The last of the first
In 1952, when a Swiss expedition camped out at Namche Bazar on its way to climb the world’s highest mountain, Kancha Sherpa was impressed with the climbers’ gear. They looked glamorous, and their Sherpa guides had swagger. It made a deep impression on the 19-year-old, who ran away from home to Darjeeling to join Tenzing Norgay, who was preparing for the 1953 John Hunt expedition.
As a teenager, Kancha Sherpa used to work as a porter, crossing Nangpa La to Tibet with loads of paper and bringing back up to 40kg of salt to barter for maize or rice. When he was offered Rs8 per day to join the Everest expedition, with a bonus for going above Camp 7, it felt like a windfall.
Read also: The season of summits, Lisa Choegyal
Despite having no previous climbing experience, Kancha was trained to use ropes and crampons and set out for the icefall with heavy loads of oxygen cylinders for the higher camps. Being better acclimatised than western climbers and used to carrying heavy loads, Kancha made a good impression on the ‘sahibs’.
Kancha made it to the South Col at 8,100m with his load, and remembers Tenzing Norgay trying to lift the spirits of young Sherpas like him who were not used to the dangerous mountaineering on the steep ice of the Lhotse Face. Kancha portered for other expeditions in the Himalaya, but after his brother Jangbu died on the slopes and following a 1973 tragedy in which 11 Sherpas were killed in an avalanche, he was convinced by his wife to give up climbing.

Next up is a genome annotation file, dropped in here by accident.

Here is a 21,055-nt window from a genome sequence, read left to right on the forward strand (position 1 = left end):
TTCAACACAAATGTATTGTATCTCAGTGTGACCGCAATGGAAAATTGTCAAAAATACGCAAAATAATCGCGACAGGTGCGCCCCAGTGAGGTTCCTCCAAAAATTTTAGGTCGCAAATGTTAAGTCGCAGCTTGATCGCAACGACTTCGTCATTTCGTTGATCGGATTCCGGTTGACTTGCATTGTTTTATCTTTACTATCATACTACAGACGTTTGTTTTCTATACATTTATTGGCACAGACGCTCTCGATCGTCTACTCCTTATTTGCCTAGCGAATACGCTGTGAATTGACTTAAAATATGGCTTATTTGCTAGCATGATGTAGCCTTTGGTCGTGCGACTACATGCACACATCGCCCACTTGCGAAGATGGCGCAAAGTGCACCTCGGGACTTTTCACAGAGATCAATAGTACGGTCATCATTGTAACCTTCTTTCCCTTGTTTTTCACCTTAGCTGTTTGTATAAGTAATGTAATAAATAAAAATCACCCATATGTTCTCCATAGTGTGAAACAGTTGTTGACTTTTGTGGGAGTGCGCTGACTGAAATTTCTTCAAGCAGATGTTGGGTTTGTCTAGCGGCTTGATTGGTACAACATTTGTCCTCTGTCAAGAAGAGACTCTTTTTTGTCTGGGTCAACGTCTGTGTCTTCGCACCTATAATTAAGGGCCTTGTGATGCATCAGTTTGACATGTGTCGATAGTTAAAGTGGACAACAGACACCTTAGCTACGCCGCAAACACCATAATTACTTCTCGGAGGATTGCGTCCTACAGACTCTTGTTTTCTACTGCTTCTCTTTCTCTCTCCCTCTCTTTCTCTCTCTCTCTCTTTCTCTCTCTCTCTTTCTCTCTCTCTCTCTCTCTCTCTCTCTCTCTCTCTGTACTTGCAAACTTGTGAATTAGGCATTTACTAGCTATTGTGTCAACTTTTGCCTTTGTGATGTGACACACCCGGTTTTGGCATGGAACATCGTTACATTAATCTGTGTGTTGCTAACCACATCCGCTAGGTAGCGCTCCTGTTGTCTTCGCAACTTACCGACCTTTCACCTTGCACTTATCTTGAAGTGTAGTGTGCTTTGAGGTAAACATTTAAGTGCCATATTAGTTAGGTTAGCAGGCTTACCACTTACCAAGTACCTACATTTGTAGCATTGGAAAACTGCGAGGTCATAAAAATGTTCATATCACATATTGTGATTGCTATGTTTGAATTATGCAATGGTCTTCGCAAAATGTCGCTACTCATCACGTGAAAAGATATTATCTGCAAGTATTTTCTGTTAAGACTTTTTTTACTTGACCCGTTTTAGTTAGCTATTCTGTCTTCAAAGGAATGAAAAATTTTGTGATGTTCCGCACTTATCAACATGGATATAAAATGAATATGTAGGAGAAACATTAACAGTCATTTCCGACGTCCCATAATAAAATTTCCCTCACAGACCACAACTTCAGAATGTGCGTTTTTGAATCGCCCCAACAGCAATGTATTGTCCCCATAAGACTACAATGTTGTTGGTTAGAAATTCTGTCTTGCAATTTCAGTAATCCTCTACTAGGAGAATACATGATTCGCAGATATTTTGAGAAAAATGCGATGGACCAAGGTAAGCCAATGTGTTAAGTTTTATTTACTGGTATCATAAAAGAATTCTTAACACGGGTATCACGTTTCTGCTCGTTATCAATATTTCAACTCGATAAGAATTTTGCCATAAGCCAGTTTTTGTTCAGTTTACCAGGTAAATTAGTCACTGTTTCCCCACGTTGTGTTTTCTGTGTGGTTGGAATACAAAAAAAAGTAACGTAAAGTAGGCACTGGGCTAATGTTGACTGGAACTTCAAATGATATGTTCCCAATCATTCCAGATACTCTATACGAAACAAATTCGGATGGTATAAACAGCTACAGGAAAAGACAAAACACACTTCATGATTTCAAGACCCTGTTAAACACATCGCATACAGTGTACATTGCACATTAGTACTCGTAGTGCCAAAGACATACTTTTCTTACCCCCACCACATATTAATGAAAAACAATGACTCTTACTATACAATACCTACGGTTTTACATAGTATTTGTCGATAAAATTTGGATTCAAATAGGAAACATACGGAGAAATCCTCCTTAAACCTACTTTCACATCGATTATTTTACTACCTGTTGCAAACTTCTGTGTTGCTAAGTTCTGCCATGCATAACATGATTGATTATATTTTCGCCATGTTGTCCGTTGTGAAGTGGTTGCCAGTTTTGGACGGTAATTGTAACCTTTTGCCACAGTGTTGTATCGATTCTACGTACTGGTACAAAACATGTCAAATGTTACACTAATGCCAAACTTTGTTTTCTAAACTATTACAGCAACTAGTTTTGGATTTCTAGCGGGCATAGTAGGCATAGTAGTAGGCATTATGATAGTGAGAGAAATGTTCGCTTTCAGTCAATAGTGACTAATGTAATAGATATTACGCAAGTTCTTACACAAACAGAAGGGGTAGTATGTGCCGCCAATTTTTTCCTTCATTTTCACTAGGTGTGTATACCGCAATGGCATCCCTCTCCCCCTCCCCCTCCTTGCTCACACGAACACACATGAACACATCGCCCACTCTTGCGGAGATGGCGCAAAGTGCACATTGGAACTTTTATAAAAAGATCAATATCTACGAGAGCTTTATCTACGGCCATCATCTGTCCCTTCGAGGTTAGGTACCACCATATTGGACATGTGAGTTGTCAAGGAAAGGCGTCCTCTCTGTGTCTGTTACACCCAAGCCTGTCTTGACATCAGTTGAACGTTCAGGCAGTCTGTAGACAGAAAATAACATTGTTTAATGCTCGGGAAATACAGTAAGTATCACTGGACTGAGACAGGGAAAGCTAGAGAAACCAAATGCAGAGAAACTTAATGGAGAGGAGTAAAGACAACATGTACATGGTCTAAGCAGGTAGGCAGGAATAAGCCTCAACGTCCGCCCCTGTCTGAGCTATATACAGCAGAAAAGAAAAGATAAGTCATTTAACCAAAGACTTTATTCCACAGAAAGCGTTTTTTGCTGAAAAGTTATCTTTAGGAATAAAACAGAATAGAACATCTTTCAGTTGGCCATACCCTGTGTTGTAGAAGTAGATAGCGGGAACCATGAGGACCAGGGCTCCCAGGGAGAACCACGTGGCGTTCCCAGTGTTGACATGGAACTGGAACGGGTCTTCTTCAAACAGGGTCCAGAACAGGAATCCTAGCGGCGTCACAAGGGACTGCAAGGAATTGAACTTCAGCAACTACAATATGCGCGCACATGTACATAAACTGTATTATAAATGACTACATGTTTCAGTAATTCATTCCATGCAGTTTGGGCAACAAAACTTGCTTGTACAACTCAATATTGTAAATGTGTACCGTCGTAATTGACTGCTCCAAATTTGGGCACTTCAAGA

She was right: one-third of deaths on Mt Everest alone have been among Sherpa guides, who are much more exposed to avalanches on the Khumbu Icefall because they go back and forth many more times than their employers. Kancha Sherpa openly admits he worked as a high altitude porter and later as a trekking guide for the money -- he had no real desire to reach the top.
Kancha Sherpa set up the Nirvana Lodge in Namche and did well thanks to the trekking boom of the 1980s onwards. He educated his two sons and two daughters, who are scattered in Kathmandu and Denmark. Grandson Tenzing Chogyal Sherpa is a climate scientist and part of a National Geographic expedition this season to study the impact of global warming on Mt Everest.
Just as Edmund Hillary returned after his 1953 first ascent to help the Sherpa people with schools and hospitals, Kancha set up a foundation to support fellow Sherpas pursuing higher education.
He has been featured in This is Home. The story is included in Google Earth Outreach’s StoryCycle, which has a new interface called Voyager featuring map-based stories from the Khumbu.
As the last living Sherpa of the first expedition to climb Mt Everest 66 years ago, Kancha Sherpa says he has no regrets, adding that the 1953 climb and changes to his homeland since then seem like a dream. He recalls: “It used to take two weeks to walk from Namche to Darjeeling; today I can take a helicopter to Kathmandu from a nearby helipad.”
Kancha Sherpa retains his respect and reverence for the mountains, and believes their sanctity should not be defiled. “They are gods, it is not good for anyone if they get angry. We should keep the mountains clean, and prevent the snows from melting.”